It was like what can happen when you delete one section of a draft and replace it with another. At first you think it’s better, but when you look at it again, it’s actually worse. Here I was blaming Matthew and Ken for weakening the band, but was it me with my persistent phone calls to bar owners and my loyalty to Aaron? Was my ambition ruining us?
Next, Ken took up with Mina, one of the college girls who had come to our first Grill gig. She was half his age, younger than his own daughters. She was also jealous of the band. Sometimes she came to practice and sat on the floor right beside Ken, trying with her bedroom eyes to take his attention away from the music and from us. One time during a break, they disappeared into the apartment and didn’t return, while Thomas, Aaron and I, sitting in the basement smoking-break room, tried to figure out what we should do.
“What could they be doing in Ken’s room all that time?” asked Aaron, laughing and lighting a cigarette.
“This is way too much like Yoko Ono and the Beatles,” I said, not sharing his sense of humor. “Mina wants to destroy the band. At least when you got divorced, Thomas, you did it without affecting the band. Why does Ken have to make his mid-life crisis so public? We don’t have time for this. The songs still aren’t tight enough for The Grill.”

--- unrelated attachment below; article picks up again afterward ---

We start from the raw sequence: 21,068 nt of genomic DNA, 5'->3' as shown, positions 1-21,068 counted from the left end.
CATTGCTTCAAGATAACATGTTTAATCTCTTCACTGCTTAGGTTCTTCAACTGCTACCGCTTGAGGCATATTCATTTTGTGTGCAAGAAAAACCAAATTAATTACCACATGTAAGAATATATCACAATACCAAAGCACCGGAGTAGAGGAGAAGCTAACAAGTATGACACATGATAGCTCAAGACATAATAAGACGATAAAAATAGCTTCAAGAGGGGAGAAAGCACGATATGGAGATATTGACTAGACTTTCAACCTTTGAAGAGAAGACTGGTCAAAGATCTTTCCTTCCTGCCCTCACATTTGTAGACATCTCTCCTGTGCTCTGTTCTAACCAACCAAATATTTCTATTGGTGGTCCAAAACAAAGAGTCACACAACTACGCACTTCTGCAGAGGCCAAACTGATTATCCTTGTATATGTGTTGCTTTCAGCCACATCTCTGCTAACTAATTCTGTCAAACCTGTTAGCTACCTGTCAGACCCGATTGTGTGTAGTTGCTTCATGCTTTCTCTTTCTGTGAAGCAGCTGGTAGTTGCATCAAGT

“Let’s knock on the door and ask them to come out,” said Thomas, putting out his first cigarette and lighting another.
“What if we yell fire?” Aaron suggested.
We went upstairs through Thomas’s living room to the entrance to Ken’s apartment and pressed our ears to the door. We heard low voices and sobbing.
“Ken, Mina, let’s practice a little more. We just need about an hour to tighten things up,” we begged.
“There’s more beer in my car. I’ll go get it.”
“I’ll go for some take-out burgers.”
“How about I just heat up that eggplant?” offered Thomas. He always prepared Rumanian food for us—much tastier than Patti’s meatloaf and mashed potatoes.
At first no one answered, but then Ken called out, “Give us 15 minutes.” We ate our eggplant and waited. An hour later, they emerged, Mina with her face and eyes swollen and red.